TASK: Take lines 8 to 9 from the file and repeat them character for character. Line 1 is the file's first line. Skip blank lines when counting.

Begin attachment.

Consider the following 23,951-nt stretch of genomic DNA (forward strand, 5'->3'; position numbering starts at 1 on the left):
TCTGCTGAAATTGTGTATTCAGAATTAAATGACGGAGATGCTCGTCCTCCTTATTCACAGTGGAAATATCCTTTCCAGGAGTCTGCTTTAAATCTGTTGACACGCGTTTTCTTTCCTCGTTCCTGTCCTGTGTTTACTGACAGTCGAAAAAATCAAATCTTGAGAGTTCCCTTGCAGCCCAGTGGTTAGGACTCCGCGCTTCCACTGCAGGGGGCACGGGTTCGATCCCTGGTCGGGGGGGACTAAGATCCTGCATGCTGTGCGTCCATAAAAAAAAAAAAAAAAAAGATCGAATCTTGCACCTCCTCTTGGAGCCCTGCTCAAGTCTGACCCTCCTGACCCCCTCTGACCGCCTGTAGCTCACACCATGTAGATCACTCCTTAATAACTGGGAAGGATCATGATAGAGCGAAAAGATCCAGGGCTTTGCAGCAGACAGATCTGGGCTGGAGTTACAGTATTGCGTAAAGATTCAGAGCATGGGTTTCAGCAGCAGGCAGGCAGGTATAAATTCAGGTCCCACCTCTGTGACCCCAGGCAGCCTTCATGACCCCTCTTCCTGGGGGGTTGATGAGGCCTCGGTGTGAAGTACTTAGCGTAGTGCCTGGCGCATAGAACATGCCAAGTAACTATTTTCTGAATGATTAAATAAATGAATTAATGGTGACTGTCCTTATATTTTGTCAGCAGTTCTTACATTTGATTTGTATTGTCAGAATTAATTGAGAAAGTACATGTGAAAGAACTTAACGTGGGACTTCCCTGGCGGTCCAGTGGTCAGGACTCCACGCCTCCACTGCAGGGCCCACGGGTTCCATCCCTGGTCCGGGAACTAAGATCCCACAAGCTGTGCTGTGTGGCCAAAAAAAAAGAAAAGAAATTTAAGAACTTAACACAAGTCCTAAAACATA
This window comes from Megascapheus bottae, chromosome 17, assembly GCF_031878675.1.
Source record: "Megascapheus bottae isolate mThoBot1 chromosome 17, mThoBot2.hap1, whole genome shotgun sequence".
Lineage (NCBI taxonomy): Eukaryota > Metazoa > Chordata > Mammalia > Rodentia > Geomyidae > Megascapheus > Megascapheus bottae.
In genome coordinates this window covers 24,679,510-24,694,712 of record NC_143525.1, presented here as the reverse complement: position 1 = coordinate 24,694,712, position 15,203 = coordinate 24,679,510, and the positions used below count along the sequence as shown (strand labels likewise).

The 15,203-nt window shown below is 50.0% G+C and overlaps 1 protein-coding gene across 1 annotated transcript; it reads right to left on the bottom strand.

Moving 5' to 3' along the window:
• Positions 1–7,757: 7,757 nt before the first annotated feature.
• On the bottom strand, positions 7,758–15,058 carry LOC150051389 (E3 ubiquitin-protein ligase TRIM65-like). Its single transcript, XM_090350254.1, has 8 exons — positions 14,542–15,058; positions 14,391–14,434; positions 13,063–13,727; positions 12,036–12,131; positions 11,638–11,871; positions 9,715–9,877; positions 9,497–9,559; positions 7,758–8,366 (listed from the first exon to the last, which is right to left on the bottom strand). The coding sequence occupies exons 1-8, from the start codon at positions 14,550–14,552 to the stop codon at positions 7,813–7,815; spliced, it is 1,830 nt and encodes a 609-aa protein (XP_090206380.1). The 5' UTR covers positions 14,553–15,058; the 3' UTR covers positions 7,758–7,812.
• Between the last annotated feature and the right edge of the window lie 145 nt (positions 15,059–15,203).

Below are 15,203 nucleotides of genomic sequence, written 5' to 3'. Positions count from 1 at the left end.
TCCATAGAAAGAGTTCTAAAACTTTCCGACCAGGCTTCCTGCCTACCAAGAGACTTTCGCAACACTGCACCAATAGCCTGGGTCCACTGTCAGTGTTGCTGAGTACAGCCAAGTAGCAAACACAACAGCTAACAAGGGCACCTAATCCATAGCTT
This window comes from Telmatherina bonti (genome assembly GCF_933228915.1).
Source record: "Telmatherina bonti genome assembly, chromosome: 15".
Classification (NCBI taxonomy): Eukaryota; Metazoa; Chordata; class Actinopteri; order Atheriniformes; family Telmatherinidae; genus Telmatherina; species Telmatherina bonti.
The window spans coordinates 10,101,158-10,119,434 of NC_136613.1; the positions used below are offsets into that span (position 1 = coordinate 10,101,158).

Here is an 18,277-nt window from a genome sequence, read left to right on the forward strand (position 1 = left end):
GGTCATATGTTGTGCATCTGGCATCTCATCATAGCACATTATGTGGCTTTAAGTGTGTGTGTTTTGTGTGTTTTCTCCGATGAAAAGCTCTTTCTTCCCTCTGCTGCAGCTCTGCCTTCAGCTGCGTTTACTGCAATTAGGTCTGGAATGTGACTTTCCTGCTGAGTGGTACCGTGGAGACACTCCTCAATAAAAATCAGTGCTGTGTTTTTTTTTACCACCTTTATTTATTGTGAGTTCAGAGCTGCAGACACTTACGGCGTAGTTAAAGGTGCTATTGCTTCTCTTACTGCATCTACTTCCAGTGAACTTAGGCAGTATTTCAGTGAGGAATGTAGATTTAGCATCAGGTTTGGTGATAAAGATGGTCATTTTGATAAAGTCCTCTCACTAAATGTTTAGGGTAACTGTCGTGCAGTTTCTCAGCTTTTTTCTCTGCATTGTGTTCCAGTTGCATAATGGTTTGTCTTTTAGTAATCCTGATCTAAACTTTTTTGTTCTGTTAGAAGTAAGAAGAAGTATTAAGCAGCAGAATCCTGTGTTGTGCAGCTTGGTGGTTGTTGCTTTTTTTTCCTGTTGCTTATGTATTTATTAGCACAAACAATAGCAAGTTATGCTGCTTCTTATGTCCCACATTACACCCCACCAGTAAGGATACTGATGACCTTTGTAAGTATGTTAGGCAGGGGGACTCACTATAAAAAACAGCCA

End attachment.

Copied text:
Moving 5' to 3' along the window:
• Positions 1–7,757: 7,757 nt before the first annotated feature.